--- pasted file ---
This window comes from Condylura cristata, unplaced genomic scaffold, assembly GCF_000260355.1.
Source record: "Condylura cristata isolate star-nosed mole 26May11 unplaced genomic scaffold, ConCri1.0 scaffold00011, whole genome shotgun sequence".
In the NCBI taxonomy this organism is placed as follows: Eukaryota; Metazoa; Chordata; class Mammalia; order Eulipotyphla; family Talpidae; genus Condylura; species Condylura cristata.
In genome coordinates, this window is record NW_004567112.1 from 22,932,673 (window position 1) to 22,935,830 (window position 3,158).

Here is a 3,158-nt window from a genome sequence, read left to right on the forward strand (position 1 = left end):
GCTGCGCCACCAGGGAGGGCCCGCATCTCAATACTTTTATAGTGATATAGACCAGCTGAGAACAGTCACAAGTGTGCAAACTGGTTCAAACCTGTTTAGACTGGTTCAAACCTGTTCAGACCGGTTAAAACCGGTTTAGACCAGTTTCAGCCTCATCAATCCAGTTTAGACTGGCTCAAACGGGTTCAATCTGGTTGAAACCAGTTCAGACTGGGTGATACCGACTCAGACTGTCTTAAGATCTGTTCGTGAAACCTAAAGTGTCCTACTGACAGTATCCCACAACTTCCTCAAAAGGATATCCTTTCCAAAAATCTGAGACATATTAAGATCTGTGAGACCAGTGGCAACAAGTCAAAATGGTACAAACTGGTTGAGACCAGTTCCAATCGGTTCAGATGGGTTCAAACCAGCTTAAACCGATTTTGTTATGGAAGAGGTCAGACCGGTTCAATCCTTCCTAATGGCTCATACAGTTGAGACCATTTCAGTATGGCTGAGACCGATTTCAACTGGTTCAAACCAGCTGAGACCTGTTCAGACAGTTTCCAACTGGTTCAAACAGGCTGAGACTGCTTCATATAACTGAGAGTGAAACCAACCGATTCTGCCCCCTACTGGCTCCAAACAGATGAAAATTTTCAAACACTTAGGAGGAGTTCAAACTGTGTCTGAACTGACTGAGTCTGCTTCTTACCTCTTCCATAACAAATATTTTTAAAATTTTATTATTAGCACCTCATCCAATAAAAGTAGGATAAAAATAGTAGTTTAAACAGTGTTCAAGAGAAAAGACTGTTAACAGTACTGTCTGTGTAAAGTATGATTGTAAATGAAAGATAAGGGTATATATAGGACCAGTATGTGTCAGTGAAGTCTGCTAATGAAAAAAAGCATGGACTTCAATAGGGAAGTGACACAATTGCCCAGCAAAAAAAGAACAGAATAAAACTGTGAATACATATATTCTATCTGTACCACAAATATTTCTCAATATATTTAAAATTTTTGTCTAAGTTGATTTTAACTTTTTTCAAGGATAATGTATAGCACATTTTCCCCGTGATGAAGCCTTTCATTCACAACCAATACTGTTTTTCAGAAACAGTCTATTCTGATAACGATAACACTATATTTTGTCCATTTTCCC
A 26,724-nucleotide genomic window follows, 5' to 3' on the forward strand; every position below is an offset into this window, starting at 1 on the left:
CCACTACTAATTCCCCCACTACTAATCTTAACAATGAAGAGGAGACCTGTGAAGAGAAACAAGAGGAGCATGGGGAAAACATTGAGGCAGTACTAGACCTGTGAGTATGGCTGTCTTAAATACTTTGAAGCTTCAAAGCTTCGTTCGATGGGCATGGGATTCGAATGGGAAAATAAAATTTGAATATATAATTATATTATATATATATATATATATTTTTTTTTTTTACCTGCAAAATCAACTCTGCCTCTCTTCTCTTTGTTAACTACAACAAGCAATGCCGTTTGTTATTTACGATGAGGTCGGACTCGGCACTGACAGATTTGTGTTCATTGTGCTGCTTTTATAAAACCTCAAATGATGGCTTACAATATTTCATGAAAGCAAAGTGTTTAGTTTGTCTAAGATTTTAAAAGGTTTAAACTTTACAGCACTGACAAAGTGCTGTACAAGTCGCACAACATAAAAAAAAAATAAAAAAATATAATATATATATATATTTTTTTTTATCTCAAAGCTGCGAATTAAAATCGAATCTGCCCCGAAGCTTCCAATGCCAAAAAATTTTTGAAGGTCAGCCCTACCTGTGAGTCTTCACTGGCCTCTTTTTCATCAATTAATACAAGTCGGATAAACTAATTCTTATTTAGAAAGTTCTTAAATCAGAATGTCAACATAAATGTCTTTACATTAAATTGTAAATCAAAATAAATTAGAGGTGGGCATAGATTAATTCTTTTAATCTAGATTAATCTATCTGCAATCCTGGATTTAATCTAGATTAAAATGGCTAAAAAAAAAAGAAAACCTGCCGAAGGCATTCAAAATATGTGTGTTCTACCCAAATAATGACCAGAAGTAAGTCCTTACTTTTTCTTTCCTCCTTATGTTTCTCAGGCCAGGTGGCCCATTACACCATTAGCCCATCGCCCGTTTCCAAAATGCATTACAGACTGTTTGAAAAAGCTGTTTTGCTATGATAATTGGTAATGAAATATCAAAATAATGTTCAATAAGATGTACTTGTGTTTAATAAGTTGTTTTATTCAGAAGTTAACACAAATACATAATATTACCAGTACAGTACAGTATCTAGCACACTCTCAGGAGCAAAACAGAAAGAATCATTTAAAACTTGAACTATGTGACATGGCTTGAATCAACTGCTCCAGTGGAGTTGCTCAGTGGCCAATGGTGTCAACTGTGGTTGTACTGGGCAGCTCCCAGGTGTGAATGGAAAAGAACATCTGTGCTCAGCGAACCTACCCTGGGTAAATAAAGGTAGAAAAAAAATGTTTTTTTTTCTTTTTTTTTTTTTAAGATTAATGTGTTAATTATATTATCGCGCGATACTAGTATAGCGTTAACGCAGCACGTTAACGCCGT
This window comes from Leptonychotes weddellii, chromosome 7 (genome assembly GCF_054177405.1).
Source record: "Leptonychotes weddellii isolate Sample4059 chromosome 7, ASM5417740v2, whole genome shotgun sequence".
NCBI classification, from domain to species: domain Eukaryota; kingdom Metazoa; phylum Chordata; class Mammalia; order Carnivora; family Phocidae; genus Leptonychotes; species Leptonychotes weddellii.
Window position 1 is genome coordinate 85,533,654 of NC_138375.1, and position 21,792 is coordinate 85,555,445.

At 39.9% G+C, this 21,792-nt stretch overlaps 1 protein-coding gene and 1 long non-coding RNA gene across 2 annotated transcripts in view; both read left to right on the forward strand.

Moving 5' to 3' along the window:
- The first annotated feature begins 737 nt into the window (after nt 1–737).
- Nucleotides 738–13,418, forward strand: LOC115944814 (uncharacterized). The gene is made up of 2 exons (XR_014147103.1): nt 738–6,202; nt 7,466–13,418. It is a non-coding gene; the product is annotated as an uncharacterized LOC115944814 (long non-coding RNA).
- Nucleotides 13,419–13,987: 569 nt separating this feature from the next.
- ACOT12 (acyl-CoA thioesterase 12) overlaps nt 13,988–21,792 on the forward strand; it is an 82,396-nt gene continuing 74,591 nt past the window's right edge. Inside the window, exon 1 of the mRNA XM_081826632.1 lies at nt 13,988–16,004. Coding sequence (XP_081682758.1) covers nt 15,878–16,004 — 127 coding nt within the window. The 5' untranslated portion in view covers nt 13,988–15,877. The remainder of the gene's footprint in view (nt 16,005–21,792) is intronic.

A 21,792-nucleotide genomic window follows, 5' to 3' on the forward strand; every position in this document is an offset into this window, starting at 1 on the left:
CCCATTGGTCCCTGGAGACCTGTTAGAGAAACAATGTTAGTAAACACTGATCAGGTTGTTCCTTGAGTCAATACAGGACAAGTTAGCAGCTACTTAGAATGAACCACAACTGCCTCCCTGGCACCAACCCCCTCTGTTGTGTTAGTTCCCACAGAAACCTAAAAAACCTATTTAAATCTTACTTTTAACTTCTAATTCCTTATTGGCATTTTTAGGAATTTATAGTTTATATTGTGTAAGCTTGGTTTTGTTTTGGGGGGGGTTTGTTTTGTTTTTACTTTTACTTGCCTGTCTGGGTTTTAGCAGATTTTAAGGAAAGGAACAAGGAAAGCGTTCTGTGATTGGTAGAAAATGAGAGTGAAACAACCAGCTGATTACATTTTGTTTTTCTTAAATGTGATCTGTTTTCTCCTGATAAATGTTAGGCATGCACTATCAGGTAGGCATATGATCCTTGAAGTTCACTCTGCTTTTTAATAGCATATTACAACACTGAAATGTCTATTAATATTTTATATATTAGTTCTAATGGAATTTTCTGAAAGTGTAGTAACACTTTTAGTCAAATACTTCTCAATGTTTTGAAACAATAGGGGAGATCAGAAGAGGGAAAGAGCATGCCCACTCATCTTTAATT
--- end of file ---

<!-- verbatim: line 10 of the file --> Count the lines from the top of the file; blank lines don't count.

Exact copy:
Source record: "Leptonychotes weddellii isolate Sample4059 chromosome 7, ASM5417740v2, whole genome shotgun sequence".